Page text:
Last month at State of the Word, I shared some opening thoughts about “Why WordPress.” For me, this is an easy question, and the hardest part is knowing which lens to answer through. The reasons that a solopreneur will choose WordPress are different than the reasons a corporation would. And while artists and activists may have a similar vision for the world, their motivations change their reasons, too. That’s why I always focus on the philosophical parts of the answer because I know that I am speaking as an advocate for many types of WordPressers. I have a few other reasons, too, which you may not be aware of as you use our software every day.

Why WordPress?

Most importantly, the Four Freedoms of Open Source. If you have already listened to State of the Word, you have heard my thoughts on the philosophical side of open source and the freedoms it provides. If you didn’t, then the tl;dr on that is that open source provides protections and freedoms to creators on the web that should be a given. There’s an extent to which the idea of owning your content and data online is a radical idea. So radical, even, that it is hard for folks to grasp what we mean when we say “free as in speech, not free as in beer.” Securing an open web for the future is, I believe, a net win for the world especially when contrasted to the walled gardens and proprietary systems that pit us all against one another with the purpose of gaining more data to sell.

A second reason is that WordPress entrepreneurs (those providing services, designing sites, and building applications) have proven that open source offers an ethical framework for conducting business. No one ever said that you cannot build a business using free and open source software. And I am regularly heartened by the way successful companies and freelancers make an effort to pay forward what they can. Not always for the sole benefit of WordPress, but often for the general benefit of folks learning how to be an entrepreneur in our ecosystem. Because despite our competitive streaks, at the end of the day, we know that ultimately we are the temporary caretakers of an ecosystem that has unlocked wealth and opportunity for people we may never meet but whose lives are made infinitely better because of us.

And the final reason is that leaders in the WordPress community (team reps, component maintainers, and community builders) have shown that open source ideals can be applied to how we work with one another. As a community, we tend to approach solution gathering as an “us vs. the problem” exercise, which not only makes our solutions better and our community stronger. And our leaders—working as they are in a cross-cultural, globally-distributed project that guides or supports tens of thousands of people a year—have unparalleled generosity of spirit. Whether they are welcoming newcomers or putting out calls for last-minute volunteers, seeing the way that they collaborate every day gives me hope for our future.

As I have witnessed these three things work together over the years, one thing is clear to me: not only is open source an idea that can change our generation by being an antidote to proprietary systems and the data economy, open source methodologies represent a process that can change the way we approach our work and our businesses.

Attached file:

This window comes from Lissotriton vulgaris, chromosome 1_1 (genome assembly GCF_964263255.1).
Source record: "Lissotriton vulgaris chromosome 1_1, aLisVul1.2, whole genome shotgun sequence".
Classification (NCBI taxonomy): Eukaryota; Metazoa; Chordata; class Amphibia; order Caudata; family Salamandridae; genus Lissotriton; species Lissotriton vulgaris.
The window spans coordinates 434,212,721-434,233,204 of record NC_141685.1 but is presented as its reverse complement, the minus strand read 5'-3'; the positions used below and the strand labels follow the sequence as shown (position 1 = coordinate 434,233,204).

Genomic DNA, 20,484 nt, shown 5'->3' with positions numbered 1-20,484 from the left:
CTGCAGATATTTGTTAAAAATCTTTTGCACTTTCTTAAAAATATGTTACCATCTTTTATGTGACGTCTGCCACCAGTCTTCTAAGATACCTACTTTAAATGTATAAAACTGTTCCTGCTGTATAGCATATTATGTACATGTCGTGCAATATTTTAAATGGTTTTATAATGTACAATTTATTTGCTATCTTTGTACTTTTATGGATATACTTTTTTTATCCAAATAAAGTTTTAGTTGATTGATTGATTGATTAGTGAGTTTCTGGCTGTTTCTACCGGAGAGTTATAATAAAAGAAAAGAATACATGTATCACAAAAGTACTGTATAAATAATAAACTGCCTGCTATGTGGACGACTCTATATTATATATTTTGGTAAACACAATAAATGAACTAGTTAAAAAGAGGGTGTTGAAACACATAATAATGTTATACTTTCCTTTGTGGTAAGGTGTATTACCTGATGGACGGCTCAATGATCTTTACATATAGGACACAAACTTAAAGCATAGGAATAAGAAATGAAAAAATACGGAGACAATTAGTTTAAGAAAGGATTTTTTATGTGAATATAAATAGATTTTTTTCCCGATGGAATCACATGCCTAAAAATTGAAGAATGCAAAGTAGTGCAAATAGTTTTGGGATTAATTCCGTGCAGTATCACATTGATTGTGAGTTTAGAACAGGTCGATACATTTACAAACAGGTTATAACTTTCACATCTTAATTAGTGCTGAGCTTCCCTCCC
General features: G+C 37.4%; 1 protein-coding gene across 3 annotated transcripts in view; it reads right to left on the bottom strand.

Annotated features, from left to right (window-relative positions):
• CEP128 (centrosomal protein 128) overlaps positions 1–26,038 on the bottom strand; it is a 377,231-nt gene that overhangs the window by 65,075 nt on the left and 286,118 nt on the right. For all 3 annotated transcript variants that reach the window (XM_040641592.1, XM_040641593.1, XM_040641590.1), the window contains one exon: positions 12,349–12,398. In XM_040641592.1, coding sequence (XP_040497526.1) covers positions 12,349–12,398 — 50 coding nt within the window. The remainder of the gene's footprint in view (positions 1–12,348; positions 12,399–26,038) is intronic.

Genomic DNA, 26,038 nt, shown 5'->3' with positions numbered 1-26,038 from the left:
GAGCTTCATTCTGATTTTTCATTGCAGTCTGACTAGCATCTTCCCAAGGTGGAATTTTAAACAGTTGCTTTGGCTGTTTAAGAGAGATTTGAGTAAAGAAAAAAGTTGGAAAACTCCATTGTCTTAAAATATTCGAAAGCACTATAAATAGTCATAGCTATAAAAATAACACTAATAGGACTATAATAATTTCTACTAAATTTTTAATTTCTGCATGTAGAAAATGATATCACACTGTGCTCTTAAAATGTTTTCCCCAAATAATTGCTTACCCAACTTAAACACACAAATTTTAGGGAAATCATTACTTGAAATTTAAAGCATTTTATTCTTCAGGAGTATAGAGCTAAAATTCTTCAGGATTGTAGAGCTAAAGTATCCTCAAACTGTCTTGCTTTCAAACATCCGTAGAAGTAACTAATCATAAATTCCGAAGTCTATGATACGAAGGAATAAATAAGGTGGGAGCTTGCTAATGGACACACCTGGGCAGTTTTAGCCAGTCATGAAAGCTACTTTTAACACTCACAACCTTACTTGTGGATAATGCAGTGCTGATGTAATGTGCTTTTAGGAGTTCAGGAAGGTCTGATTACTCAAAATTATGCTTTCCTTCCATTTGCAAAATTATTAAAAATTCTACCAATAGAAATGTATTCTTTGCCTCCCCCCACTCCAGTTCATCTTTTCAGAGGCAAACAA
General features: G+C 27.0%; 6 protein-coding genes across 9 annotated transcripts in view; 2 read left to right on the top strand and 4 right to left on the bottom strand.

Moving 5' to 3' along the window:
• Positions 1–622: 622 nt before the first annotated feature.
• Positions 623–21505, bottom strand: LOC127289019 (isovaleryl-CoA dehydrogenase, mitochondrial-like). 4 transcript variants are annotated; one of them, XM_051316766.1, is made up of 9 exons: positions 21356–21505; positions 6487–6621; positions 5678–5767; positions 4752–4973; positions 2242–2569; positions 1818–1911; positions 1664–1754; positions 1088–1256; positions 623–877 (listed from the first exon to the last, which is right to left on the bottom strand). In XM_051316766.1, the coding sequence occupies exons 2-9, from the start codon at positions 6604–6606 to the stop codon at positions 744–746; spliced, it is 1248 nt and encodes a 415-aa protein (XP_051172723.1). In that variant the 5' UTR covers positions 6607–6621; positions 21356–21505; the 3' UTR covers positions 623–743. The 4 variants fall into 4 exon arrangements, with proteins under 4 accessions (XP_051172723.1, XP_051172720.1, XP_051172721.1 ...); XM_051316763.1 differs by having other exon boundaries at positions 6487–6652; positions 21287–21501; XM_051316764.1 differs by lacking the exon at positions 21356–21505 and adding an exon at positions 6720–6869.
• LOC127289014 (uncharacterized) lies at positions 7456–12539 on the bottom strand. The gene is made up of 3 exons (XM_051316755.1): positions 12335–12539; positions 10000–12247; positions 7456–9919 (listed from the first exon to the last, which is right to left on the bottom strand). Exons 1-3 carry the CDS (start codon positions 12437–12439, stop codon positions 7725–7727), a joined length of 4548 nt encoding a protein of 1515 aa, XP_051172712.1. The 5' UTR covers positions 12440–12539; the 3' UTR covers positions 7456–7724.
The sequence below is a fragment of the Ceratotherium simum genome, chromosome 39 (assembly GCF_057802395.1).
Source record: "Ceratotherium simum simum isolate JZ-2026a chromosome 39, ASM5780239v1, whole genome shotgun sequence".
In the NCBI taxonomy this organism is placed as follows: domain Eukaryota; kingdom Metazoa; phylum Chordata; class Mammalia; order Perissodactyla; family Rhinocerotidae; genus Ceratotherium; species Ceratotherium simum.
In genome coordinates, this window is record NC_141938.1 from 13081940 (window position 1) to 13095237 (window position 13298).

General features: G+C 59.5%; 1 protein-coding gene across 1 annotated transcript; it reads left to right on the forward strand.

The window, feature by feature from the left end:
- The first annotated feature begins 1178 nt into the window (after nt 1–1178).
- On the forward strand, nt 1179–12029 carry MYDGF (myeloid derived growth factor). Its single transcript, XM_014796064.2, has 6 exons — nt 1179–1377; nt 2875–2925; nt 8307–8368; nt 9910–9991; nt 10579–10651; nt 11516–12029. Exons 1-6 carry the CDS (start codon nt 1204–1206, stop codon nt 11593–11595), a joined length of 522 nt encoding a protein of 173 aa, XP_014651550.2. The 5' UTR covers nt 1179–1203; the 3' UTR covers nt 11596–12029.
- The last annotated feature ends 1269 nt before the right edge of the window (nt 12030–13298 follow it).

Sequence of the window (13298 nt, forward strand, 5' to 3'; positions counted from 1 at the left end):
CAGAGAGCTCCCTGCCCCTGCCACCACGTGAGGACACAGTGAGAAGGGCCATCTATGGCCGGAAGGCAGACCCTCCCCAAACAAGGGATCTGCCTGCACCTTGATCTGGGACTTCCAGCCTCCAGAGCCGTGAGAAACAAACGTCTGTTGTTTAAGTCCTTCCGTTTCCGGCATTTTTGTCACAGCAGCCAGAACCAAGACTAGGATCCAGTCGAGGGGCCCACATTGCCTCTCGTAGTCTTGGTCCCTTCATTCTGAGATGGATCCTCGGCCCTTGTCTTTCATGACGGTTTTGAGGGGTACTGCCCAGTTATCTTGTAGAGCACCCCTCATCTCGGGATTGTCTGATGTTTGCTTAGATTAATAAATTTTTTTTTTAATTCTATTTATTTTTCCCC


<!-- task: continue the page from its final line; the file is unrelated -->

WordPress in 2023

As we prepare for the third phase of the Gutenberg project, we are putting on our backend developer hats and working on the APIs that power our workflows. Releases during Phase 3 will focus on the main elements of collaborative user workflows. If that doesn’t make sense, think of built-in real-time collaboration, commenting options in drafts, easier browsing of post revisions, and programmatic editorial and pre-launch checklists.

If Phases 1 and 2 had a “blocks everywhere” vision, think of Phase 3 with more of a “works with the way you work” vision. 

In addition to this halfway milestone of starting work on Phase 3, WordPress also hits the milestone of turning 20 years old. I keep thinking back to various milestones we’ve had (which you can read about in the second version of the Milestones book) and realized that almost my entire experience of full-time contributions to WordPress has been in the Gutenberg era.

I hear some of you already thinking incredulous thoughts so, come with me briefly.

There are a couple of different moments that folks point to as the beginning of the Gutenberg project. Some say it was at State of the Word 2013 when Matt dreamed of “a true WYSIWYG” editor for WordPress. Some say it was at State of the Word 2016 where we were encouraged to “learn Javascript deeply.” For many of us, it was at WordCamp Europe in 2017 when the Gutenberg demo first made its way on stage.

No matter when you first became aware of Gutenberg, I can confirm that it feels like a long time because it has been a long time. I can also confirm that it takes many pushes to knock over a refrigerator. For early adopters (both to the creation of Gutenberg and its use), hyper-focus on daily tasks makes it hard to get a concept of scale.

So I encourage you this year to look out toward the horizon and up toward our guiding stars. We are now, as we ever were, securing the opportunity for those who come after us, because of the opportunity secured by those who came before us.

Rather listen? The abbreviated spoken letter is also available.

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